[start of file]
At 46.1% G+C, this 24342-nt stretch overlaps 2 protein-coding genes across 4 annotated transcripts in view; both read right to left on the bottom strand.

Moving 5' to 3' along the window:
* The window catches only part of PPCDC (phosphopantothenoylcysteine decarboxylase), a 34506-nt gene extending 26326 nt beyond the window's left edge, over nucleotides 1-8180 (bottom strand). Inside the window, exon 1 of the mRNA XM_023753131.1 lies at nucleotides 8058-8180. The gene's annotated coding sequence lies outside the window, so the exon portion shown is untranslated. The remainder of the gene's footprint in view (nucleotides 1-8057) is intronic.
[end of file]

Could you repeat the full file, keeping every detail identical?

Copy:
At 46.1% G+C, this 24342-nt stretch overlaps 2 protein-coding genes across 4 annotated transcripts in view; both read right to left on the bottom strand.

Moving 5' to 3' along the window:
* The window catches only part of PPCDC (phosphopantothenoylcysteine decarboxylase), a 34506-nt gene extending 26326 nt beyond the window's left edge, over nucleotides 1-8180 (bottom strand). Inside the window, exon 1 of the mRNA XM_023753131.1 lies at nucleotides 8058-8180. The gene's annotated coding sequence lies outside the window, so the exon portion shown is untranslated. The remainder of the gene's footprint in view (nucleotides 1-8057) is intronic.